Top 5 Live-WURD Thursday July 23
1. Charleston Shooting Suspect Roof To Be Indicted On Federal Hate Crime Charges
Dylann Roof, who police say carried out a ruthless attack that killed nine black worshipers in a Charleston, S.C., church, will face federal hate crime charges.
A federal law enforcement source confirms to NPR’s Carrie Johnson that the Justice Department will unveil federal charges against Dylann Roof today.
Roof already faces nine counts of murder, along with attempted murder and a weapons charge. His trial on those charges is set to begin next summer.
News of the hate-crimes indictment comes a month after photos and a racist manifesto were found on a website that appears to have been set up by Roof, the 21-year-old who was arrested the day after nine people were slain in a mass shooting at Charleston’s Emanuel A.M.E. Church.
Reporting on the pending indictment today, the Charleston Post and Courier notes, “South Carolina is one of only five states that does not have a hate crimes law, despite some legislators’ repeated attempts to change that.”
2. In a Switch, Civilians Guard Military
Gun-toting citizens are showing up at military recruiting centers around the country, saying they plan to protect recruiters following last week’s killing of four Marines and a sailor in Chattanooga, Tennessee.
The citizens, some of them private militia members, said they’re supporting the recruiters, who by military directive are not armed.
“We’re here to serve and protect,” Clint Janney said Tuesday, wearing a Taurus 9mm handgun as he stood in a parking lot across from a recruiting center on the west side of Columbus, Ohio. “What the government won’t do, we will do.”
Similar posts have been set up outside recruitment centers in several cities around the country, including Madison, Wisconsin; Hiram, Georgia; Phoenix; and several sites in Tennessee, including Murfreesboro.
There’s no evidence that such centers are in danger, and the government isn’t changing how they’re staffed, although some governors have temporarily moved National Guard recruiting centers to armories and several have authorized Guard personnel to carry weapons at state facilities.
3. Ferguson, Mo. hires black officer as interim police chief
The City of Ferguson, Mo. announced — almost one year after the police shooting death of Michael Brown — that it has chosen a black officer from Arizona as its interim police chief.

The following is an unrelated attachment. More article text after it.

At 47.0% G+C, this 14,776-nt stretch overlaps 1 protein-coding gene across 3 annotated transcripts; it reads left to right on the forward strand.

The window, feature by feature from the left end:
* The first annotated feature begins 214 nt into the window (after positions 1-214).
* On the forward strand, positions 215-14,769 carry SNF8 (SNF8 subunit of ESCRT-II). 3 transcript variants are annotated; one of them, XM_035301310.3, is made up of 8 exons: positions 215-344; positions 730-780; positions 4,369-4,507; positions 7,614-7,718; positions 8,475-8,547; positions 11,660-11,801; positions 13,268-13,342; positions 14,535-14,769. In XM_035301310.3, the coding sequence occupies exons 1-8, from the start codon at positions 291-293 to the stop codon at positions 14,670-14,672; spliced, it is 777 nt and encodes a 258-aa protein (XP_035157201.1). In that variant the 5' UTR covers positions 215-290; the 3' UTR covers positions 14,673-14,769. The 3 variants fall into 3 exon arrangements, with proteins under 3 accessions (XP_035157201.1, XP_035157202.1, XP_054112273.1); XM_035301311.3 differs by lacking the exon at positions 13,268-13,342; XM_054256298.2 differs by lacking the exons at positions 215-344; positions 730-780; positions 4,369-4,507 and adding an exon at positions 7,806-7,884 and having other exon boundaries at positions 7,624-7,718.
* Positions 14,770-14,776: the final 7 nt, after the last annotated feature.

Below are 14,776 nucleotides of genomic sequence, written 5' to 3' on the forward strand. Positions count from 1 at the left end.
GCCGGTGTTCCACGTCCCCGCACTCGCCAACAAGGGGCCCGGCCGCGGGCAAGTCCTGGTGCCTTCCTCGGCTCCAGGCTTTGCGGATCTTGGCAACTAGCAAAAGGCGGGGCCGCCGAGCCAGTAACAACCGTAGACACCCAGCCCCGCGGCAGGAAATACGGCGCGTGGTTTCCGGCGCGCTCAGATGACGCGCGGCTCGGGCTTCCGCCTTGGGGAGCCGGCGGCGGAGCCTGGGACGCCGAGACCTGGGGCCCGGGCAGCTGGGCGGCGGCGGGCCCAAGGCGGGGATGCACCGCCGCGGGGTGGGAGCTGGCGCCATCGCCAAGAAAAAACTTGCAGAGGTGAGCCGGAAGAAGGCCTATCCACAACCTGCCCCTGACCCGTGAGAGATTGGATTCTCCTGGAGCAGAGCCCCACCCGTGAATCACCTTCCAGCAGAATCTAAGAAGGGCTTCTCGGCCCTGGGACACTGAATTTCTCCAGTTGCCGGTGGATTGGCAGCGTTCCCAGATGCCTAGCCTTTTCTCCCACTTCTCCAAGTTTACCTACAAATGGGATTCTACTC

City officials named Andre Anderson, 50, a commander with the Glendale, Ariz. police department, as Ferguson’s new interim chief, giving him control of a 45-officer suburban police department that has faced international scrutiny following the shooting of Brown, an unarmed black 18-year-old, by Darren Wilson, a white officer, in August.
“He is extremely well-qualified,” Ferguson Mayor James Knowles told Reuters. “He will bring us a fresh perspective coming from outside the St. Louis region.”
The incident and subsequent investigations by the Department of Justice prompted a massive upheaval in Ferguson city government, including the resignations of then-police chief Tom Jackson and city manager John Shaw.
4. Correctional officer stabbed at N.E. Phila. prison
A correctional officer was hospitalized in stable condition Wednesday evening after being stabbed by an inmate at a city prison in Northeast Philadelphia, authorities said.
The attack occurred shortly before 6 p.m. at Curran-Fromhold Correctional Facility, 8101 State Rd., police said.
The officer, a 25-year-old man, was stabbed in the face, head, neck, shoulders, and arms by an inmate armed with a makeshift nail, police said.
Lorenzo North, president of the correctional officers’ union Local 159, identified the officer as Tyree Holmes and said he was stabbed as the prison was conducting a lockdown for an inmate population count.
5. Officials: Sandra Bland told us she had tried to commit suicide
The family of Sandra Bland, whose death in a Texas jail has drawn national attention, expressed anger over a newly released video they say offers proof that her arrest was unnecessary.
“I’m infuriated and everybody else should be infuriated,” said Bland’s sister, Sharon Cooper.
Bland, who authorities say hanged herself, was not clinically diagnosed with depression or on any medication and was “ecstatic” at the prospect of starting a new job, said family attorney Cannon Lambert.
But Waller County Sheriff Glenn Smith released jail intake forms late Wednesday that appear to show Bland answering “yes” to these questions: Have you ever been very depressed? Do you feel this way now? Have you had thoughts of killing yourself in the last year? Have you ever attempted suicide?
The documents say she attempted suicide last year by taking pills.
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Solomon Jones is an Essence bestselling author and award-winning columnist. He is the creator and editor of Solomonjones.com and morning host on 900 am WURD radio. Click here to learn more about Solomon